# How to derivative using ForwardDiff

I want any help. I want derivative a quadratic form function

``````using ForwardDiff

X,T = 80,52

param = [σ,μ]
function q(param::AbstractVector{T}) where T
σ = param[1]
V = zeros(T,T)
for i in 1:T
for j in 1:T
V[i,j] = minimum([i,j]) * σ^2
end
end

#buf_μ = Zygote.Buffer(μ)
μ = param[2]
μ_vec = zeros(T)
for t in 1:T
μ_vec[t] = t * μ
end

return μ_vec' * (V \ μ_vec)
end

q([1.0,1.0])

#isa(q_μ(μ), Union{Real,AbstractArray})

``````

but it does not work. here is error message

MethodError: no method matching Float64(::ForwardDiff.Dual{ForwardDiff.Tag{typeof(q), Float64}, Float64, 2})
Closest candidates are:
(::Type{T})(::Real, ::RoundingMode) where T<:AbstractFloat at rounding.jl:200
(::Type{T})(::T) where T<:Number at boot.jl:772
(::Type{T})(::AbstractChar) where T<:Union{AbstractChar, Number} at char.jl:50

Stacktrace:
[1] convert(#unused#::Type{Float64}, x::ForwardDiff.Dual{ForwardDiff.Tag{typeof(q), Float64}, Float64, 2})
@ Base ./number.jl:7
[2] setindex!(::Matrix{Float64}, ::ForwardDiff.Dual{ForwardDiff.Tag{typeof(q), Float64}, Float64, 2}, ::Int64, ::Int64)
@ Base ./array.jl:968
[3] q(param::Vector{ForwardDiff.Dual{ForwardDiff.Tag{typeof(q), Float64}, Float64, 2}})
@ Main ./In[3]:12
[4] vector_mode_dual_eval!
@ ~/.julia/packages/ForwardDiff/vXysl/src/apiutils.jl:24 [inlined]
[6] gradient(f::Function, x::Vector{Float64}, cfg::ForwardDiff.GradientConfig{ForwardDiff.Tag{typeof(q), Float64}, Float64, 2, Vector{ForwardDiff.Dual{ForwardDiff.Tag{typeof(q), Float64}, Float64, 2}}}, ::Val{true})
[7] gradient(f::Function, x::Vector{Float64}, cfg::ForwardDiff.GradientConfig{ForwardDiff.Tag{typeof(q), Float64}, Float64, 2, Vector{ForwardDiff.Dual{ForwardDiff.Tag{typeof(q), Float64}, Float64, 2}}}) (repeats 2 times)
[8] top-level scope
@ In[3]:28

Could anyone tell me how to solve this problem?

You have a confusion between the type parameter and variable name `T`.
I think you want `T` to be the length of the vector. But `T` in `AbstractVector{T}` is the element type.

Quite a few things here…

You define an array to hold σ and μ, but they have not been defined at this point, so this line errors. I’m going to guess you meant that line to be a comment, which should then start with a #.

As mentioned, you are confusing the type parameter, T, with a size stored in a variable T. You don’t really need parameterized types and using an AbstractVector is probably not a great idea either.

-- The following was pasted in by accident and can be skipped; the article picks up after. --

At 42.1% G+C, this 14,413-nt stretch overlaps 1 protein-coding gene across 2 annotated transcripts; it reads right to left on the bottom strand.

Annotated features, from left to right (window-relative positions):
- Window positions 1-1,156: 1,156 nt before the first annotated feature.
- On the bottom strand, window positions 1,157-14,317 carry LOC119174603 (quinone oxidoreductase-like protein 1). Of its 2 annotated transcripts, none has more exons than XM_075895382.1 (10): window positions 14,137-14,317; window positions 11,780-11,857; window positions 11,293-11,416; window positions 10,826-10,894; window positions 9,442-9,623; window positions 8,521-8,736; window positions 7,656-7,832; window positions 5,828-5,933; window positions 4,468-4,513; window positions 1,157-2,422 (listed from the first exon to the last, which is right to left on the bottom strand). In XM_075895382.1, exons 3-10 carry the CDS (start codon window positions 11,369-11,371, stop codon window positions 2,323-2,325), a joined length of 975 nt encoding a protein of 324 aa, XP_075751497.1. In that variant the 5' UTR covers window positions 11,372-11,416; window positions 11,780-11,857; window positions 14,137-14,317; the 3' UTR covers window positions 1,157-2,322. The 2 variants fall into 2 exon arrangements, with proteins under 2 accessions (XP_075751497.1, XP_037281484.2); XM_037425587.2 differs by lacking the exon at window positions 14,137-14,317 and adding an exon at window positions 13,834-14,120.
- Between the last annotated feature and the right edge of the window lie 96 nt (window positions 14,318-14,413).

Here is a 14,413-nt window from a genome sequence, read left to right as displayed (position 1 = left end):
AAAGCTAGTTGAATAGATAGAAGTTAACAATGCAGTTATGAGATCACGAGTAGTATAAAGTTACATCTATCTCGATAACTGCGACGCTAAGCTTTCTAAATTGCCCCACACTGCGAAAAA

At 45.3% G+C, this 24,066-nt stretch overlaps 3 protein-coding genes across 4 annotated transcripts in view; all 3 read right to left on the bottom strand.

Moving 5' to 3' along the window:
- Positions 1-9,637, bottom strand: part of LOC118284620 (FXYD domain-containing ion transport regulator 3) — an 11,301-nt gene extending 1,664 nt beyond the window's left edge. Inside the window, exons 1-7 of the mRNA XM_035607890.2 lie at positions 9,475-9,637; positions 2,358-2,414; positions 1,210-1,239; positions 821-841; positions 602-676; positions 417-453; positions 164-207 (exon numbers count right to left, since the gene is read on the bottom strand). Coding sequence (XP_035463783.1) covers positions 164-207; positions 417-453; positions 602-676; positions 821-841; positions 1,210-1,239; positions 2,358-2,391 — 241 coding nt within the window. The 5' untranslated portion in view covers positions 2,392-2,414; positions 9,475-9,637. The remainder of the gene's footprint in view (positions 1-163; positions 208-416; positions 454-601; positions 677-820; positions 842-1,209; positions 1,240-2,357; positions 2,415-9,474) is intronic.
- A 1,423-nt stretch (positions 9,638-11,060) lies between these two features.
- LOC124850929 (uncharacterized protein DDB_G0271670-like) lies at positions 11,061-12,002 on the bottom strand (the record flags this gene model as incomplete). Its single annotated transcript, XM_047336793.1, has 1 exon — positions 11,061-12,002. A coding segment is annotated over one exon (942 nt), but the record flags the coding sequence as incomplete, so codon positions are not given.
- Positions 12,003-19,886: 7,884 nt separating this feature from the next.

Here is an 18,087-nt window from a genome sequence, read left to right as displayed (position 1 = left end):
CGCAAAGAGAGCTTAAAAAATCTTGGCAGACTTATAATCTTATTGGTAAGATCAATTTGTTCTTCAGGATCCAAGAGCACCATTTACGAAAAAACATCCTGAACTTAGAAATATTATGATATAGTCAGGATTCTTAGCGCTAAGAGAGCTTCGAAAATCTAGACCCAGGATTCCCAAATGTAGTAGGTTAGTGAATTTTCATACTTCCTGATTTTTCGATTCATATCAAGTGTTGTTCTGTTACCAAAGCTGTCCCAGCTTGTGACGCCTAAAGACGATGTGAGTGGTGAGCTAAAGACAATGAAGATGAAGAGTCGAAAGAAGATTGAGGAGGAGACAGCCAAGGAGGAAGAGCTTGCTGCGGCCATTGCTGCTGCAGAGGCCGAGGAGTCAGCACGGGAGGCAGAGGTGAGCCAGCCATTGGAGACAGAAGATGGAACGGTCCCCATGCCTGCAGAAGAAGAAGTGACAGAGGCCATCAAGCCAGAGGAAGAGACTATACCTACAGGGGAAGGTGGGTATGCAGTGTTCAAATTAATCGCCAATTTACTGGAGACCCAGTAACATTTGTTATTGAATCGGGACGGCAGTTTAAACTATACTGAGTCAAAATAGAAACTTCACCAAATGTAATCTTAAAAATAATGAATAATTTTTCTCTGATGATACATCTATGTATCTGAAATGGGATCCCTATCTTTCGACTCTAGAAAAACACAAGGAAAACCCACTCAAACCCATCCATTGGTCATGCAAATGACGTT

With those fixed, your function at least executes:

``````using ForwardDiff

X,T = 80,52

# param = [σ,μ]
function q(param)
σ = param[1]
V = zeros(T,T)
for i in 1:T
for j in 1:T
V[i,j] = minimum([i,j]) * σ^2
end
end

#buf_μ = Zygote.Buffer(μ)
μ = param[2]
μ_vec = zeros(T)
for t in 1:T
μ_vec[t] = t * μ
end

return μ_vec' * (V \ μ_vec)
end

q([1.0,1.0])
``````

I’ll leave comments on ForwardDiff’s ability to handle your function to more knowledgeable people.

And here is a version that actually works:

``````using ForwardDiff

function q(param; T)
σ, μ = param
R = eltype(param)
V = zeros(R, T, T)
μ_vec = zeros(R, T)
for i in 1:T, j in 1:T
V[i,j] = min(i, j) * σ^2
end
for i in 1:T
μ_vec[i] = i * μ
end
return μ_vec' * (V \ μ_vec)
end

q([1.0, 1.0]; T=52)
ForwardDiff.gradient(param -> q(param; T=52), [1.0, 1.0])
``````

The reason why ForwardDiff.jl errored is because it needs your function to work with arbitrary subtypes of `Real`, which includes so-called “dual numbers”. But when you create `V` and `μ_vec`, you implicitly declare their elements to be of type `Float64` (because `zeros(k)` is equivalent to `zeros(Float64, k)`). As a result, when `param` has elements of type `Dual`, Julia doesn’t know how to convert them back to `Float64` to store things like `min(i, j) * σ^2` in your array.
How did I fix this? By specifying that the elements of `V` and `μ_vec` should have the same type as the elements of `param`, which I denoted by `R`. This is an instance of generic programming, and you’ll run into it quite often in Julia.

Other minor remarks:

• You don’t need to allocate an array `[i, j]` when computing the minimum of `i` and `j`: the function `min(i, j)` works for two arguments and will be much faster
• You don’t seem to use `X` so I removed it
• I gave `T` as a keyword argument to the function, whereas in your code it was a global variable (which can negatively impact performance)
7 Likes

Thanks a lot for your help.
It worked!!

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Great! Could you mark my answer as solution, so that others know they don’t have to weigh in?

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